Omer Offering

"And HaShem spoke to Moshe, saying, Speak to the children of Israel and say to them: When you come to the land which I am giving you, and you reap its harvest, you shall bring to the kohen an omer of the beginning of your reaping. And he shall wave the omer before HaShem so that it will be acceptable for you; the kohen shall wave it on the day after the rest day [after the Seder night]. And on the day of your waving the omer, you shall offer up an unblemished lamb in its first year as a burnt offering to HaShem; Its meal offering shall be two tenths of an ephah of fine flour mixed with oil, a fire offering to HaShem as a spirit of satisfaction. And its libation shall be a quarter of a hin of wine. You shall not eat bread or flour made from parched grain or fresh grain, until this very day, until you bring your G-d's offering. This is an eternal statute throughout your generations in all your dwelling places. And you shall count for yourselves, from the morrow of the rest day from the day you bring the omer as a wave offering seven weeks; they shall be complete. You shall count until the day after the seventh week, namely, the fiftieth day, on which you shall bring a new meal offering to HaShem." (Leviticus 23:9-16)

An omer is a unit of weight, equivalent to approximately 3.5-4 pounds. The Hebrew word for barley, which is the grain being harvested, is se'ora.

On the 16th day of Nisan, the barley to be used in the Omer offering was harvested in a grand public event. Residents of the villages surrounding Jerusalem would all come out to take part in the joyous occasion.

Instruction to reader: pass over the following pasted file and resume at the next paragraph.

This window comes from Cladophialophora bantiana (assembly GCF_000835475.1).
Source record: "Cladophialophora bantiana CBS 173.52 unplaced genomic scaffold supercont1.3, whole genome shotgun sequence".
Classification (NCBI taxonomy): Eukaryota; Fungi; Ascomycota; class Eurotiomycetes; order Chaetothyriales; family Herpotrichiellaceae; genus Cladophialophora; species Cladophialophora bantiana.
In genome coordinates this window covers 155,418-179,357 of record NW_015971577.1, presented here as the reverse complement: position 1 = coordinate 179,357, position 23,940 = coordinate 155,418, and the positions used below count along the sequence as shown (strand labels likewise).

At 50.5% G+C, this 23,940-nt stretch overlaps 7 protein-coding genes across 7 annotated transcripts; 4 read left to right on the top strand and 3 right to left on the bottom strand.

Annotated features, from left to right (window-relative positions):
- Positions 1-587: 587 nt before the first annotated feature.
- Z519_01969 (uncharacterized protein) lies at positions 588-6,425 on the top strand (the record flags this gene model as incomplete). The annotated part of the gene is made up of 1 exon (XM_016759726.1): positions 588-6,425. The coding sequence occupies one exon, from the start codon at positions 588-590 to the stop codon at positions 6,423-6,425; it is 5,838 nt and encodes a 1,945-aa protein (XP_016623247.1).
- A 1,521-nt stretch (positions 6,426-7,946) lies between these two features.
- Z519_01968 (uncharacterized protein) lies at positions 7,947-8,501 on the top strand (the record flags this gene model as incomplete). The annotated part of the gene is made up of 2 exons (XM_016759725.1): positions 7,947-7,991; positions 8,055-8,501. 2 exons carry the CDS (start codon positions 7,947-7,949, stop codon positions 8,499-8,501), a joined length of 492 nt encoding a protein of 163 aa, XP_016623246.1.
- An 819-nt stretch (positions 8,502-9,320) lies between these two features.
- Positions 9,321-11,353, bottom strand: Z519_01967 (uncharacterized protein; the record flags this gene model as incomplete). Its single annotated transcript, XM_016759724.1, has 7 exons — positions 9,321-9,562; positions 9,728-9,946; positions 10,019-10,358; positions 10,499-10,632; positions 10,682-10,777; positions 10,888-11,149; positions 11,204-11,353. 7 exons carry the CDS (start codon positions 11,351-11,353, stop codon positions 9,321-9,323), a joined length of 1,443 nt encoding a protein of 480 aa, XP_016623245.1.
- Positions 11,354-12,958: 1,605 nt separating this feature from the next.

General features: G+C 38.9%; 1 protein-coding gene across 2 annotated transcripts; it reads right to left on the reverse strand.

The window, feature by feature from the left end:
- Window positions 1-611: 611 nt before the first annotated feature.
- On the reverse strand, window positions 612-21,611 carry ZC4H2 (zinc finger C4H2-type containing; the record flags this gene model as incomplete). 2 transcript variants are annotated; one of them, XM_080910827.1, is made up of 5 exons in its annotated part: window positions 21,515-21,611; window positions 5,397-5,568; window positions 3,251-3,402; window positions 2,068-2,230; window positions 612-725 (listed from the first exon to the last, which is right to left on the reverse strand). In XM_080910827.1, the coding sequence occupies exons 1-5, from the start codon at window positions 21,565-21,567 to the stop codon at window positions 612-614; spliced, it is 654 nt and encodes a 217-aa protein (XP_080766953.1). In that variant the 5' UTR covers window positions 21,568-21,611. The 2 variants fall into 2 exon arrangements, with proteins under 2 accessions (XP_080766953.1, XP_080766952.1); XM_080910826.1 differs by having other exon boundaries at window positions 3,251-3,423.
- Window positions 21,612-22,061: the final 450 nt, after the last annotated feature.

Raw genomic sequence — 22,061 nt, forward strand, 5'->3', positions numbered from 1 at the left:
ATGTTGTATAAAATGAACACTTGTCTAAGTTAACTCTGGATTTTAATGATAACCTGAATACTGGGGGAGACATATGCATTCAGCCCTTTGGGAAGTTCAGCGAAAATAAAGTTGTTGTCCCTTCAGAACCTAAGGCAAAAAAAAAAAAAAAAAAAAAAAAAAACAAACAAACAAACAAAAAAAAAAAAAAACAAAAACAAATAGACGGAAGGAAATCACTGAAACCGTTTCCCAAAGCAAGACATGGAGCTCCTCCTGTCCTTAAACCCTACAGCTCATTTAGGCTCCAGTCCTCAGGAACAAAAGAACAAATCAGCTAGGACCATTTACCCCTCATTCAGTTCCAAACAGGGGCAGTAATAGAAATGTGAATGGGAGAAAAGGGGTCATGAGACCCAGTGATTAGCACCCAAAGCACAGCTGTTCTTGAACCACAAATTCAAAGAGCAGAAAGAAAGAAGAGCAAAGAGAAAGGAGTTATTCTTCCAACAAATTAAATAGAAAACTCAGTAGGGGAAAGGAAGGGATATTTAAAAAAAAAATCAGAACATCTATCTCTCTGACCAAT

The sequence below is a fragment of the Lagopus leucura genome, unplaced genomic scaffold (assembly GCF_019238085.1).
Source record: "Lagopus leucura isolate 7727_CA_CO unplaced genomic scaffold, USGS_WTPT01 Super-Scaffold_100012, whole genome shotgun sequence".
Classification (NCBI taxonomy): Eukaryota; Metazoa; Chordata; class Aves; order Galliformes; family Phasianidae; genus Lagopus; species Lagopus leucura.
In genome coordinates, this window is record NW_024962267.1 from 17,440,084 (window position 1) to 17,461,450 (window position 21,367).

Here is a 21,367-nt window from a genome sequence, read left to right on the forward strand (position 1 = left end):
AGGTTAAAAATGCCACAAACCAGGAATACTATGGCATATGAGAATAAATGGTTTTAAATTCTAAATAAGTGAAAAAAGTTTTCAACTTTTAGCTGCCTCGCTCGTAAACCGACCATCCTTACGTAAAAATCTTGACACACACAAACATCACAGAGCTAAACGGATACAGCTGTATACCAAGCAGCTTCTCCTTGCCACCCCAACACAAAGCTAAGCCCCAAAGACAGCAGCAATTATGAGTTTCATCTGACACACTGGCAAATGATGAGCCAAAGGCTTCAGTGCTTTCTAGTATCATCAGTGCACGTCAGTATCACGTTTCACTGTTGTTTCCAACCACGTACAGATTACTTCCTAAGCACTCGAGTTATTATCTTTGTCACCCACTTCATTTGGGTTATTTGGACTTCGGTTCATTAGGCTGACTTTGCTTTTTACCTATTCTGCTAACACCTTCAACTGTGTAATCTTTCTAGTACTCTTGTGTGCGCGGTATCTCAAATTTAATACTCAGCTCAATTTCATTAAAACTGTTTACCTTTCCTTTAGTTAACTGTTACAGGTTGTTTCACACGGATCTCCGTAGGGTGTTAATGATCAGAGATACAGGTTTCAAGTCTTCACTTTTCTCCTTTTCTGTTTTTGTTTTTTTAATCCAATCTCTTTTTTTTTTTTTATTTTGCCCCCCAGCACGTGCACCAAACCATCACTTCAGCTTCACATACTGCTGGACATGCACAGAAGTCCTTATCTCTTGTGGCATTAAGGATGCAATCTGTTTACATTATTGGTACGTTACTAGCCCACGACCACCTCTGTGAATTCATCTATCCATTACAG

Sieving the Omer

After completing the harvest, the kohanim, (priests), would bring baskets filled with barley to the eastern side iof the inner Temple courtyard. There, the newly ripened grain was beaten, roasted, and sifted in thirteen sieves. A handful of the flour was burned on the altar, and the rest was eaten by the kohanim.

Olive Oil & Frankincense

Torah states that the first grain offering must consist of fresh barley kernels roasted in a perforated pan, and then ground into a coarse meal. "You must place olive oil and frankincense on it... " (Leviticus 2:15)

Waving the Omer

Next, the kohen must "wave the Omer before G-d." (Leviticus 23:11) This was done in front of the northeast corner of the altar, the kohen facing westward.

Handful Offerings

The final step of the Omer offering involved the kohen scooping out a handful of flour from the meal mixture and placing in on the fire atop the altar. This was followed by the bringing of a single male sheep as a burnt offering. From this point on, grain from the new harvest could be eaten.

Base of the Altar

After waving the Omer at the northeast corner of the altar, the kohen presented the first grain offering before the southwest corner of the altar. This was standard procedure for nearly all meal-offerings.

Grain for Sale

Following the conclusion of the Omer offering in the courtyard of the Holy Temple, pilgrims leaving the Temple would find the marketplaces of Jerusalem already overflowing with grain products from the new harvest.